For many, winter in Hokuriku is immediately associated with the extravagant treat of freshly-caught snow crabs. The window of opportunity to enjoy them is slim: only from early Nov to late Mar.
We are especially fond of the traditional Komatsu Way to enjoy these snow crabs: as kani koraage, where crab shells are stuffed with crab meat, breaded, and deep fried till crisp!
We shan’t waste your time going into the details as you scramble to find your piping hot fried crab shells, but you can find a list of places offering this local specialty here:
And learn more about one of the restaurants from this JNTO article!
A more modern style of snow crab indulgence that we love just as much, is crab spaghetti!
Often paired with a tomato or cream (or tomato cream)-based sauce, it is a relatively affordable yet indulgent way to savor the rich flavor of crabs.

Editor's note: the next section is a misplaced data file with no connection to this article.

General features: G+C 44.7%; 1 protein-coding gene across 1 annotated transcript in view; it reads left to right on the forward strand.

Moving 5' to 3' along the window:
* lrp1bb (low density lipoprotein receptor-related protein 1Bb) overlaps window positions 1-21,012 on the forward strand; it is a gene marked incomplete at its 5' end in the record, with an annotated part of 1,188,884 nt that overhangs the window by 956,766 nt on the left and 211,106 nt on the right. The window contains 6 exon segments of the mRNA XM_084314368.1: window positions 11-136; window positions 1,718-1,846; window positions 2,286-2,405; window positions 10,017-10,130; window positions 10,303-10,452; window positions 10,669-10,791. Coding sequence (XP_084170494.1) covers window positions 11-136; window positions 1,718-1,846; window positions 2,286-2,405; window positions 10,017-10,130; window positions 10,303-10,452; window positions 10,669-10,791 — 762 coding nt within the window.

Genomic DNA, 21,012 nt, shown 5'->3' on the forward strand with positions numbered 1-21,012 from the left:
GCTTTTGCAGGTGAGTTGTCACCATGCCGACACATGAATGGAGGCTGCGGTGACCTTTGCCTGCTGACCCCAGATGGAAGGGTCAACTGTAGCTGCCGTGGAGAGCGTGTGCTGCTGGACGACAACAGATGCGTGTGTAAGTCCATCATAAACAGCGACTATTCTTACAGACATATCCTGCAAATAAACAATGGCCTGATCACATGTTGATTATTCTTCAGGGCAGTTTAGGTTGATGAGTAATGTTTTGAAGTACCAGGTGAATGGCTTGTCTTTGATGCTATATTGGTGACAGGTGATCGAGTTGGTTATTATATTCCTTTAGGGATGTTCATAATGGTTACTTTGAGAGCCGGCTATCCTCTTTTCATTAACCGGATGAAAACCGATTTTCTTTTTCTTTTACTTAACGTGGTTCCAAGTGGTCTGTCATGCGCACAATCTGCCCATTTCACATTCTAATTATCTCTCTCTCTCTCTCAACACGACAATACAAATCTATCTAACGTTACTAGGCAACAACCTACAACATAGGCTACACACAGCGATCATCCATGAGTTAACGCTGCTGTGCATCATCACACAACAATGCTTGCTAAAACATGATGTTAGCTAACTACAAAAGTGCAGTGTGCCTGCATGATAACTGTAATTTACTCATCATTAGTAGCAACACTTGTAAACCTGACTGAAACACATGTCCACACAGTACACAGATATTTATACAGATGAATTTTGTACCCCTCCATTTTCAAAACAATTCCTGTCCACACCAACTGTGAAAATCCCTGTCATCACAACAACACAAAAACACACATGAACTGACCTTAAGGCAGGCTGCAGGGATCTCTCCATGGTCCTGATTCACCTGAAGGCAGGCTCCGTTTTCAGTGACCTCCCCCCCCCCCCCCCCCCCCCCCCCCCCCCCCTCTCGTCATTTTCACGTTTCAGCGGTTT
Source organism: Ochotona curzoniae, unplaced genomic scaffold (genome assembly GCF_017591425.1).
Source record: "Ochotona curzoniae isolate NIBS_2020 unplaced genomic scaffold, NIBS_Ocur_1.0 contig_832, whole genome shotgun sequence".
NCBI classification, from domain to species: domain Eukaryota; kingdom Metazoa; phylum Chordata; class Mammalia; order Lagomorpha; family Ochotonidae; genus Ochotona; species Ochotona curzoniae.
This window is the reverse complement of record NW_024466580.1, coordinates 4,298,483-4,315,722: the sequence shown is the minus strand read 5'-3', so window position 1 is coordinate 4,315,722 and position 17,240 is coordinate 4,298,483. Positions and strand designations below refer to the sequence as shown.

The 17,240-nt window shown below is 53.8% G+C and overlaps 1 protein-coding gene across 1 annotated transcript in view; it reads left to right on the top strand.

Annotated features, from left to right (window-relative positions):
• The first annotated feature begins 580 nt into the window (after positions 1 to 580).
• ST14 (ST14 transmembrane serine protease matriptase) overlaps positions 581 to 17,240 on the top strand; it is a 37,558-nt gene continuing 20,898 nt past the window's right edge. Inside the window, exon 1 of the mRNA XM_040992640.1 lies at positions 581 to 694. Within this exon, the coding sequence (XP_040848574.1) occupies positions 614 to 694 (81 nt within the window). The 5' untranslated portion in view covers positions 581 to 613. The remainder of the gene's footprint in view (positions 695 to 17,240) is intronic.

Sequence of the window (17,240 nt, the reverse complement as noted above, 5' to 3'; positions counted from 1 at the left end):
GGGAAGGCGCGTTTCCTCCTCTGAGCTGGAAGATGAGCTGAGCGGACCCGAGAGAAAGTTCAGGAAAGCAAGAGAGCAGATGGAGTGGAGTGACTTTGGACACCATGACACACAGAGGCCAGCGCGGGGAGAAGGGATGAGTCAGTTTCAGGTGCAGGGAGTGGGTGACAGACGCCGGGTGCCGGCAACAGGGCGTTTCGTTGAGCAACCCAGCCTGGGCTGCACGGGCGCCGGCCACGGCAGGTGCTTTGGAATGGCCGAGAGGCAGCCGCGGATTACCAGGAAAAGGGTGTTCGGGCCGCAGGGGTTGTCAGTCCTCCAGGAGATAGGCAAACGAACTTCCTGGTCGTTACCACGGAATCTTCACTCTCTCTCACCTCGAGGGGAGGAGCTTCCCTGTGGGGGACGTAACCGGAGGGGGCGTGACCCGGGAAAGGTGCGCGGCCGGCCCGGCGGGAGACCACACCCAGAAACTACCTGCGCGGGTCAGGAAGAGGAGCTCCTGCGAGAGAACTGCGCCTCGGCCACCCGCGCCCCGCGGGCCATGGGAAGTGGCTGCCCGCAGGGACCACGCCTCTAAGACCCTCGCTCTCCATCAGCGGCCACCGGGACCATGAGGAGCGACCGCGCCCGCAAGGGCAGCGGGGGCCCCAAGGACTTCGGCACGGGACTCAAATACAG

We tried it ourselves as part of cocoon’s decadent yet value-for-money lunch sets 😛
The cheapest set allows you to enjoy either crab pasta or crab risotto as the main dish, with soup or salad and a drink, for 1950 yen (1350 + 600 top up for crab dishes).
A steal considering the generous portions!
Ducks are another premium winter delicacy in the area, one not often encountered elsewhere in Japan.
While the ducks are usually caught in neighboring Kaga City, many Komatsu eateries incorporate it in their dishes too. In Komatsu, a homely way we love to enjoy our duck is in a warm comforting bowl of Komatsu Udon <3
For a fuss-free and affordable bowl, one of our favorites is the duck namban udon (1200 yen) at Hotaya Shokudo (map). With a flavorful herbal broth that is yet not too heavy, and silky smooth yet springy noodles!